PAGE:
A worker’s angry note to his boss was the result of a pattern of behavior that led him past his breaking point, he says.
You’ve heard the sage advice about not burning bridges. But usually, that advice applies to people who’ve already found a new job and who are encouraged to maintain a decent relationship with those from the old job.
By comparison, a Michigan man burned his bridge while he was still standing on it.
According to a report from WXMI-TV, the man, a former employee of a Grand Rapids gas station, says he was tired of working third shift only to have to wait for his relief — his manager — to relieve him. He said her tardiness were a pattern, and despite being asked to be taken off that shift, it just didn’t happen.
But on one particular day last week, he reached his breaking point when she was late one more time.
So he locked up the convenience store and posted a note on the door for her:
Learn to be on time or at least communicate when you are going to be late. +1 hr with no phone call is unacceptable. As you can see, the doors are locked. I went home. Fire me if you must, but realize I walked due to your negligence.
My first reaction, those who know me won’t be surprised to know, is that he should have said that he walked because of, not “due to” her negligence. (Due to means “caused by,” not “because of.”) But I digress.
The boss, who apparently, and understandably, didn’t want to talk on camera, admitted to the television reporter that she was late that morning. But adds an interesting fact: the employee didn’t call anyone, either.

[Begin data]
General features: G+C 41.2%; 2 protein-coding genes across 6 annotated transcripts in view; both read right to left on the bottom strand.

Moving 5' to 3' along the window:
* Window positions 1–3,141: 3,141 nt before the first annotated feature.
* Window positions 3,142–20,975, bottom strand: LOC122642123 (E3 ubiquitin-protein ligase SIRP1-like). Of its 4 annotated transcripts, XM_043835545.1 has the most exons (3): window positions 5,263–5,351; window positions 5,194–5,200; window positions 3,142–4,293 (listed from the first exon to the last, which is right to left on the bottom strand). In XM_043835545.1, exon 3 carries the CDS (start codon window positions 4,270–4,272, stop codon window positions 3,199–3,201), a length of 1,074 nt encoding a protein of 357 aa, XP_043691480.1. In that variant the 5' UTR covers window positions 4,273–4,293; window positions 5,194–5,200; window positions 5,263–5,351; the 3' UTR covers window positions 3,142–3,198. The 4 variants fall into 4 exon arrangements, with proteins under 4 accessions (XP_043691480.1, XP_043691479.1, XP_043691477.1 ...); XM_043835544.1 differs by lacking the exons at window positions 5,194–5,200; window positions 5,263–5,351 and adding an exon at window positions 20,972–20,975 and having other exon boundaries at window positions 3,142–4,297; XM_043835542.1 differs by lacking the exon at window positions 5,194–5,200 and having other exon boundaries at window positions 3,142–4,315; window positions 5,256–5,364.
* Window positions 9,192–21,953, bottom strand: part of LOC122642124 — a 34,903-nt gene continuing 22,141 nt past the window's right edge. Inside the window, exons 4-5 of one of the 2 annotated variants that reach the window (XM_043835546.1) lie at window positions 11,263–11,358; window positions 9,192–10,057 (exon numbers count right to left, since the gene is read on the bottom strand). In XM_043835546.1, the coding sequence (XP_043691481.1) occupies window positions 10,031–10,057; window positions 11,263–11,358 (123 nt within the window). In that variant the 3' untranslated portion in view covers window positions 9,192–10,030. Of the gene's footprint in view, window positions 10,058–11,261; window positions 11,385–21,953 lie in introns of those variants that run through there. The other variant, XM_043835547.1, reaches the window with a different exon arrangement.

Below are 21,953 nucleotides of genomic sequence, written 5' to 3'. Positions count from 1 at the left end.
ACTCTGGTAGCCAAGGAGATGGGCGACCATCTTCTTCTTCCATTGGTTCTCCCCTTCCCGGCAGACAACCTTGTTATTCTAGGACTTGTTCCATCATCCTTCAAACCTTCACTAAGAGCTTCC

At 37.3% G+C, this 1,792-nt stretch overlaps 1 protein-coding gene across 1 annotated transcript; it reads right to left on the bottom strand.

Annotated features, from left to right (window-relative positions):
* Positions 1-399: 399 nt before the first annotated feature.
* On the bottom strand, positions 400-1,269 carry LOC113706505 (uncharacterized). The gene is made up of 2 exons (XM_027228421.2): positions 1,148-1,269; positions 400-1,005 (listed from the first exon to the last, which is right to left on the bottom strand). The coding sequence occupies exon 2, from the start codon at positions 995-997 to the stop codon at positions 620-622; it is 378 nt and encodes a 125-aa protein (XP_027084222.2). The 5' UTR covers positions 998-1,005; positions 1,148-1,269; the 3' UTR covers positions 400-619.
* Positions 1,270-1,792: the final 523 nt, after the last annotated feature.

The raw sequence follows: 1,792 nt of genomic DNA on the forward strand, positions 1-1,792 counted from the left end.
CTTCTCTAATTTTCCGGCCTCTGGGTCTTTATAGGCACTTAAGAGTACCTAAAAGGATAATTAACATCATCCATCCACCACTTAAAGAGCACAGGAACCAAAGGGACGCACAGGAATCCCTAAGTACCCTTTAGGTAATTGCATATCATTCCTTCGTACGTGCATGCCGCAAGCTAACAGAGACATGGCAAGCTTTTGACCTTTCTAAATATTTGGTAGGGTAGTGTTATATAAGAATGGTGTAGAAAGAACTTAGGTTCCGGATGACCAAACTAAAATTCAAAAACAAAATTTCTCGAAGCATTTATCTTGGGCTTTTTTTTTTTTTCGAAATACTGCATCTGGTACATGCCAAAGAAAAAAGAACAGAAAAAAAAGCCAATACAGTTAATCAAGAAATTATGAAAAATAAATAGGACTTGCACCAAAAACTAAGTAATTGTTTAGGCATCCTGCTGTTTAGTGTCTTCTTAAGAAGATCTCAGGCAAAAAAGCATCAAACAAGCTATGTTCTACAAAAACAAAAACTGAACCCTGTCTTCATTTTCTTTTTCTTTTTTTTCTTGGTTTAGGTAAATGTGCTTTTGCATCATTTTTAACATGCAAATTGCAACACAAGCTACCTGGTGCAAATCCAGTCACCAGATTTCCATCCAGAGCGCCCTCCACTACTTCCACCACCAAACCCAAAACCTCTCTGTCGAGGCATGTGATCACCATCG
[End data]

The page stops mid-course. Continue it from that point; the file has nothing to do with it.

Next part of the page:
If there was something so pressing that he felt the need to leave work, rather than, (presumably) getting that extra hour or more of additional pay, he should have called her.
The report calls it “a note meant to be seen by his manager alone.” Well, I call a big case of bull on that one. If it was meant to be seen by his manager alone, he would have left it on the counter, or on the cash register, where she would have found it when she eventually did arrive.
He certainly wouldn’t have posted it on the business’s front door for everyone to see. (And for someone to apparently post on social media, where it quickly went viral.)
You don’t publicly post a message you intend to be seen by one person. If that isn’t common sense, I don’t know what is.
What’s even worse for this guy, his name is out there because of his public temper tantrum.
One has to wonder whether this story will follow him where potential hiring managers are concerned. For his sake, I hope not.
Have you ever been angry enough with your job’s working conditions that you feel you could do something like this? Would you actually have done it?